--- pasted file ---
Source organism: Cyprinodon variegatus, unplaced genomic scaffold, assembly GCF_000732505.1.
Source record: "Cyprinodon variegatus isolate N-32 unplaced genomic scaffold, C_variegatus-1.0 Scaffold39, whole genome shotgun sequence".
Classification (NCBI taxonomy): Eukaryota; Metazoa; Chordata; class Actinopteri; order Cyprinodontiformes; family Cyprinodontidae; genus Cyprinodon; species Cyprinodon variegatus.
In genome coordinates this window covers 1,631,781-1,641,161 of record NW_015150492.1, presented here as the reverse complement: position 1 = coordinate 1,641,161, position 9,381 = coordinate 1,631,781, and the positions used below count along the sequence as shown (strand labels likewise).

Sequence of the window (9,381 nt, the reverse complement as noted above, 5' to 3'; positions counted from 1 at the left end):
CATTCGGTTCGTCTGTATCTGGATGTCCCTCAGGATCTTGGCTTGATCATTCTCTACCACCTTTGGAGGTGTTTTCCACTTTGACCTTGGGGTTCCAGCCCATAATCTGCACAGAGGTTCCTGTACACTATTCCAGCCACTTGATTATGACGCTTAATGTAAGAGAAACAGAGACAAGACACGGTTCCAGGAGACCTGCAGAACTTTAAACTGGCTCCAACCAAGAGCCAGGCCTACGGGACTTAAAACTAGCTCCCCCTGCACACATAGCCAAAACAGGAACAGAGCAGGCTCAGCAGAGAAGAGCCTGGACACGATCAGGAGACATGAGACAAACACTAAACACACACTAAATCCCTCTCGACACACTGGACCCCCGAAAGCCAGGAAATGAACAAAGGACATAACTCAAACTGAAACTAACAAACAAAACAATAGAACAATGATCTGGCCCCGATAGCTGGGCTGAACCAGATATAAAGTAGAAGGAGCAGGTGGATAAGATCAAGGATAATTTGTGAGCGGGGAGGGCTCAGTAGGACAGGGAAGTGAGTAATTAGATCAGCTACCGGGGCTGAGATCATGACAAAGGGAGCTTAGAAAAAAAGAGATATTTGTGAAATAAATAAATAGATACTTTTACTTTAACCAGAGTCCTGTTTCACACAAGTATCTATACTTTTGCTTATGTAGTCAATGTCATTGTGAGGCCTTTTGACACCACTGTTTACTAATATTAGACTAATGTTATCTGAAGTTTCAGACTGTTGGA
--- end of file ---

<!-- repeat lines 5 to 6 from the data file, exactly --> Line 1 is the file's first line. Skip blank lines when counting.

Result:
Sequence of the window (9,381 nt, the reverse complement as noted above, 5' to 3'; positions counted from 1 at the left end):
CATTCGGTTCGTCTGTATCTGGATGTCCCTCAGGATCTTGGCTTGATCATTCTCTACCACCTTTGGAGGTGTTTTCCACTTTGACCTTGGGGTTCCAGCCCATAATCTGCACAGAGGTTCCTGTACACTATTCCAGCCACTTGATTATGACGCTTAATGTAAGAGAAACAGAGACAAGACACGGTTCCAGGAGACCTGCAGAACTTTAAACTGGCTCCAACCAAGAGCCAGGCCTACGGGACTTAAAACTAGCTCCCCCTGCACACATAGCCAAAACAGGAACAGAGCAGGCTCAGCAGAGAAGAGCCTGGACACGATCAGGAGACATGAGACAAACACTAAACACACACTAAATCCCTCTCGACACACTGGACCCCCGAAAGCCAGGAAATGAACAAAGGACATAACTCAAACTGAAACTAACAAACAAAACAATAGAACAATGATCTGGCCCCGATAGCTGGGCTGAACCAGATATAAAGTAGAAGGAGCAGGTGGATAAGATCAAGGATAATTTGTGAGCGGGGAGGGCTCAGTAGGACAGGGAAGTGAGTAATTAGATCAGCTACCGGGGCTGAGATCATGACAAAGGGAGCTTAGAAAAAAAGAGATATTTGTGAAATAAATAAATAGATACTTTTACTTTAACCAGAGTCCTGTTTCACACAAGTATCTATACTTTTGCTTATGTAGTCAATGTCATTGTGAGGCCTTTTGACACCACTGTTTACTAATATTAGACTAATGTTATCTGAAGTTTCAGACTGTTGGA